Police role in lawmaking raises questions
MONTPELIER — As the effort to legalize recreational marijuana died this year in the Vermont Legislature, three uniformed police chiefs sat in the back of the House chamber watching.
Members of law enforcement agencies have been a vocal part of the legalization debate, with many officers making clear their strong opposition to the idea and making their case to the public and to legislators.
Uniformed police officers often make their opinions heard through the Vermont Police Association, which pays a lobbyist, or other police associations, but they also speak to legislators directly, wearing the uniforms of communities that may have yet to take an official stance on an issue.
“I’m the president of the Vermont Police Association,” said Vergennes Police Chief George Merkel, after the House rejected legalization and expanded decriminalization. “I’m a representative of my community and a representative of law enforcement.”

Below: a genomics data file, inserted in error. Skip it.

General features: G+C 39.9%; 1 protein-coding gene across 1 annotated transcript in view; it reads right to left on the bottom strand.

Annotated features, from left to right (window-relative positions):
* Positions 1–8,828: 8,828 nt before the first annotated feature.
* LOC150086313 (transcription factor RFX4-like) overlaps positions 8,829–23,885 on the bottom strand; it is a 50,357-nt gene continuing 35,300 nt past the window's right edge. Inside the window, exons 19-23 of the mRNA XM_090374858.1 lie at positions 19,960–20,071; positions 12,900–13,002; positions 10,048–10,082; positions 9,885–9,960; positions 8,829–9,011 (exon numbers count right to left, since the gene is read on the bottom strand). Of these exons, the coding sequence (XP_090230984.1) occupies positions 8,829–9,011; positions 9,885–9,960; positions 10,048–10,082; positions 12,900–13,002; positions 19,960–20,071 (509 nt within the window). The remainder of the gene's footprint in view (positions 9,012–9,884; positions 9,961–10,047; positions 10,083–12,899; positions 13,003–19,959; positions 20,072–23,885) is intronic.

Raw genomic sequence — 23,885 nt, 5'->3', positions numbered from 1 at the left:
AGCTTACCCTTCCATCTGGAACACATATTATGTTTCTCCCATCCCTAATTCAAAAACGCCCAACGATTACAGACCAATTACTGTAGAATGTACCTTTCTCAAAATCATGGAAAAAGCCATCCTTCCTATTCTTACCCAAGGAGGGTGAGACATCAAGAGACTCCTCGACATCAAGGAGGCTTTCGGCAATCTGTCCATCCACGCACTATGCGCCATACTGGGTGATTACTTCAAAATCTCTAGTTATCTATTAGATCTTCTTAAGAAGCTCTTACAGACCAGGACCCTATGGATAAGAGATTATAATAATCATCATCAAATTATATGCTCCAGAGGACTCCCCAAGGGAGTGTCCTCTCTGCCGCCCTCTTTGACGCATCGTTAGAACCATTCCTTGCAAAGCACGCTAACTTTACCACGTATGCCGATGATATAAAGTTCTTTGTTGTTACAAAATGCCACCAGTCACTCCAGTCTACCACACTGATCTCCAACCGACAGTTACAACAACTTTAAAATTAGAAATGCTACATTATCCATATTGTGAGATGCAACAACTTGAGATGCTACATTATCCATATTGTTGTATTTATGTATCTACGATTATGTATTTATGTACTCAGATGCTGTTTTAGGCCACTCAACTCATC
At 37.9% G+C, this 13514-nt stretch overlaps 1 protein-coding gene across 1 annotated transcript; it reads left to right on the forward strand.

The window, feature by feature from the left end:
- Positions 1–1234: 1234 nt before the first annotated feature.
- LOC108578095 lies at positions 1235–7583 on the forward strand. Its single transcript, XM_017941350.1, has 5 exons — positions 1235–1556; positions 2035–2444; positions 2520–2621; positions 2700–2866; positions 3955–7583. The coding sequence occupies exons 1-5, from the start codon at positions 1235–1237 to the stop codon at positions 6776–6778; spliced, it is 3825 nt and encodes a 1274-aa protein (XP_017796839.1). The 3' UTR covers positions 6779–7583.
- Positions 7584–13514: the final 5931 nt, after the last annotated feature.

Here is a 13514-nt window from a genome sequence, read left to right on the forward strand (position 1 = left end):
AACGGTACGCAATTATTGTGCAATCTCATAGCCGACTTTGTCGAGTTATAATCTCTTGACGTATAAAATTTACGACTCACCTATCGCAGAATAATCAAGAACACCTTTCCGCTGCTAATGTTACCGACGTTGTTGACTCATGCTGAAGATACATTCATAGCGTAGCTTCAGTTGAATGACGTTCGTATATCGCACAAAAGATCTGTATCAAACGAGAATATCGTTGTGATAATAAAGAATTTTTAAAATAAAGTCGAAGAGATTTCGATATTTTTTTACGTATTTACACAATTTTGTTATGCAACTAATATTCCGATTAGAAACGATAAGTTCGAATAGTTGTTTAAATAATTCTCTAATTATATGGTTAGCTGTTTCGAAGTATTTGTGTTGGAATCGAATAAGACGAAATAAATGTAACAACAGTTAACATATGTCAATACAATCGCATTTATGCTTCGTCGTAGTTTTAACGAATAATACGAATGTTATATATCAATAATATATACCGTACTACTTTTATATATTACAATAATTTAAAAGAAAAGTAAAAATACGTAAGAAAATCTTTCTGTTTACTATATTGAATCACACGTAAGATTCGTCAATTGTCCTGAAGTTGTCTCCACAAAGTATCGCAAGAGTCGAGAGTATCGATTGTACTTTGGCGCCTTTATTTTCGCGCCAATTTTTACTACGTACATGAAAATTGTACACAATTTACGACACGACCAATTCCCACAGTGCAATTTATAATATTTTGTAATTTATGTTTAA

Vermont law defines lobbying as communicating with legislators or administrative officials for the purpose of influencing legislative or administrative actions. People who get paid over $500 to lobby or people or groups who spend over $500 are considered lobbyists and must register with the state.
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